Advertisement

Bruce Springsteen says he used music as a distraction from his mental health struggles.

As the release of his new Netflix special approaches on Dec. 15, music legend Bruce Springsteen sat down and openly discussed his past mental health struggles with Esquire magazine.

Springsteen says his struggles date back to his childhood and that early on in his life, he used music to distract from the onset of depression.

“When I was a child, and into my teens…I felt like a very, very empty vessel,” Springsteen said. “And it wasn’t until I began to fill it up with music that I began to feel my own personal power and my impact on my friends and the small world that I was in. I began to get some sense of myself. But it came out of a place of real emptiness.”

Springsteen went on to state that as a teen, he didn’t feel he had his father’s approval of who he was as a person. 

“My mother was kind and compassionate and very considerate of others feelings,” he said. “She trod through the world with purpose, but softly, lightly. All those were the things that aligned with my own spirit. That was who I was. They came naturally to me. My father looked at all those things as weaknesses. He was very dismissive of primarily who I was. And that sends you off on a lifelong quest to sort through that.”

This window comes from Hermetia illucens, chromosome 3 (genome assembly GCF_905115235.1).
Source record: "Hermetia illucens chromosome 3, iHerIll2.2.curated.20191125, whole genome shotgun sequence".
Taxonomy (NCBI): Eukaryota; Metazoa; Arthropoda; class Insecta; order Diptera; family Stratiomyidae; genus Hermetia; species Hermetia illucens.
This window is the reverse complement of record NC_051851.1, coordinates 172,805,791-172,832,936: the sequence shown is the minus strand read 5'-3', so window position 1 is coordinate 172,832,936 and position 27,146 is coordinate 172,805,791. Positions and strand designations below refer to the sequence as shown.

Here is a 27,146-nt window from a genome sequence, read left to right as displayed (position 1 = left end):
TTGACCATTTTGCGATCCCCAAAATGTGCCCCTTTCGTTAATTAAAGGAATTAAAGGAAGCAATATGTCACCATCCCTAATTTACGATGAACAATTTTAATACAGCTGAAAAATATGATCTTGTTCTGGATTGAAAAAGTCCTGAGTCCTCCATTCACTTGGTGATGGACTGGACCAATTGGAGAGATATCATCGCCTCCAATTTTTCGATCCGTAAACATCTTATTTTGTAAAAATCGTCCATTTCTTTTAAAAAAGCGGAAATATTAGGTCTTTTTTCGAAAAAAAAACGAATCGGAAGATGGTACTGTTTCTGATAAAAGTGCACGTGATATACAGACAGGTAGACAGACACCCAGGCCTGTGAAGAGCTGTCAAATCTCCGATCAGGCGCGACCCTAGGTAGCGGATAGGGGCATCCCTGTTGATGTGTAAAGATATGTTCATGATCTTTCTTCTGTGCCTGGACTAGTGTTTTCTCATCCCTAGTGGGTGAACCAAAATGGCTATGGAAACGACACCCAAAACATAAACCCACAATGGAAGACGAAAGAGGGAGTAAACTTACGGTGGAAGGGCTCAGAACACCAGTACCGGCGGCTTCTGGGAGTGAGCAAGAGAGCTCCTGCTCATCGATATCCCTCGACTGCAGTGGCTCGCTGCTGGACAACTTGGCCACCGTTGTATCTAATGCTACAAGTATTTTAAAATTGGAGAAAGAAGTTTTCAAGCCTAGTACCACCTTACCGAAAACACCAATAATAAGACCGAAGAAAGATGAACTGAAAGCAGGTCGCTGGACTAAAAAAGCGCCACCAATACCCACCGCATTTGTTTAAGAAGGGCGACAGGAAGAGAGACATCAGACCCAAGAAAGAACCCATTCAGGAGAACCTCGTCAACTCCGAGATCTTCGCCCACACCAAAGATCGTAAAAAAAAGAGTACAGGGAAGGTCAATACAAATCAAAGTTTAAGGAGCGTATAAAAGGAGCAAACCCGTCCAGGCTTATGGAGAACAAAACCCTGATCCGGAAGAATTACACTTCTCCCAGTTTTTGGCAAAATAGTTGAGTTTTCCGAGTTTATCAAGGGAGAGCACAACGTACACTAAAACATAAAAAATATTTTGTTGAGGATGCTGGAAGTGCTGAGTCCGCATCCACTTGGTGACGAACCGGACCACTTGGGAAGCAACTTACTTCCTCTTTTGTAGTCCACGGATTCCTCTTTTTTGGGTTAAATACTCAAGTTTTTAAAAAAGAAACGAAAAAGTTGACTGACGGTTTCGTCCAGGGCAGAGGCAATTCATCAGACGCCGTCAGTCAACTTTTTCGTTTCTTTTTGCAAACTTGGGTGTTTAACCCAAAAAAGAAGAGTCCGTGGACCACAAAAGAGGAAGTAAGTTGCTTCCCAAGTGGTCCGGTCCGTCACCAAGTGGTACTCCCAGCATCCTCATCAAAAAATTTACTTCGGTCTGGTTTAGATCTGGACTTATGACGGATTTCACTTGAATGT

According to Springsteen, he had his first breakdown when he was 32 years old, in 1982, during the release of the album Nebraska. Though he says he remains unsure what prompted the episode, he suspects his aging and childhood played a role. 

He went on to discuss the loss of a close friend to suicide, stating he got “very, very ill.”

“So can I understand how that happens? Yes,” Springsteen said. “I think I felt just enough despair myself to—pain gets too great, confusion gets too great, and that’s your out. But I don’t have any great insight into it, and in truth, I’ve never met someone who has.”

In experiencing what he has, Springsteen says he now knows the warning signs of a downward mental health spiral and that he keeps watch of his children for the same signs.

“I have come close enough to [mental illness] where I know I am not completely well myself,” he told Esquire. “I’ve had to deal with a lot of it over the years, and I’m on a variety of medications that keep me on an even keel; otherwise I can swing rather dramatically and…just…the wheels can come off a little bit. So we have to watch, in our family. I have to watch my kids, and I’ve been lucky there. It ran in my family going way before my dad.”

View the original article at thefix.com

Advertisement

Related Posts

Privacy Preference Center